Aristotle taught that to achieve a virtuous and potentially happy character requires a first stage of having the fortune to be habituated not deliberately, but by teachers, and experience, leading to a later stage in which one consciously chooses to do the best things. When the best people come to live life this way their practical wisdom (phronesis) and their intellect (nous) can develop with each other towards the highest possible human virtue, the wisdom of an accomplished theoretical or speculative thinker, or in other words, a philosopher (Aristotle, Wikipedia)




2.2 Complete Virtue


Virtue ethics is based on the thesis, that even in a variable environment (in the long run) some character traits can be detected, which are desirable for everybody. In Greek philosophy the concept of an ideal character and universal virtues was introduced by Plato (424-348 B.C.), the teacher of Aristoteles (384-322 B.C.)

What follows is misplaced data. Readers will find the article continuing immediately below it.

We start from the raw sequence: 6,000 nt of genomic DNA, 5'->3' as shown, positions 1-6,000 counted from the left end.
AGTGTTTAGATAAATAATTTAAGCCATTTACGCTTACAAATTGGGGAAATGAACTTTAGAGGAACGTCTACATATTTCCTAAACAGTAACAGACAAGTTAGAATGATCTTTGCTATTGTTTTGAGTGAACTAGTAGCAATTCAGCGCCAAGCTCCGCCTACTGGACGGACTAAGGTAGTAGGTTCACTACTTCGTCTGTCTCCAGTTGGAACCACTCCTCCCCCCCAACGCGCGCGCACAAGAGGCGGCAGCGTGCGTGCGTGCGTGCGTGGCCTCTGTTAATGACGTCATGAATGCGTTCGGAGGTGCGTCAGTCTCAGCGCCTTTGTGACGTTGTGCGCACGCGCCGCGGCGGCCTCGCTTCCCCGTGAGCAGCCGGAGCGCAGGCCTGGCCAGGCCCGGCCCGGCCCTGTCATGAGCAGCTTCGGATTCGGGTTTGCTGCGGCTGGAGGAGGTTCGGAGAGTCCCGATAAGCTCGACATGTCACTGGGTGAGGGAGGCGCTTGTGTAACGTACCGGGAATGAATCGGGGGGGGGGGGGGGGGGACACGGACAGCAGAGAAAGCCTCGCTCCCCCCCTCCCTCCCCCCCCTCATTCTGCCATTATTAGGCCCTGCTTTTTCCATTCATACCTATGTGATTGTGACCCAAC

In his analysis of the human soul Aristotle maintained that emotions should be controlled, but understood and respected at the same time. The structure of the Aristotelian soul is a predecessor of Freuds structure of mind.






Intellectual Virtue





Moral Virtue





Nutritional Virtue




The human soul has an irrational element which is shared with the animals, and a rational element which is distinctly human.

1.      The most primitive irrational element is the vegetative faculty which is responsible for nutrition and growth. An organism which does this well may be said to have a nutritional virtue.

2.      The second tier of the soul is the appetitive faculty which is responsible for our emotions and desires (such as joy, grief, hope and fear). This faculty is both rational and irrational. It is irrational since even animals experience desires. However, it is also rational since humans have the distinct ability to control these desires with the help of reason. The human ability to properly control these desires is called moral virtue, and is the focus of morality.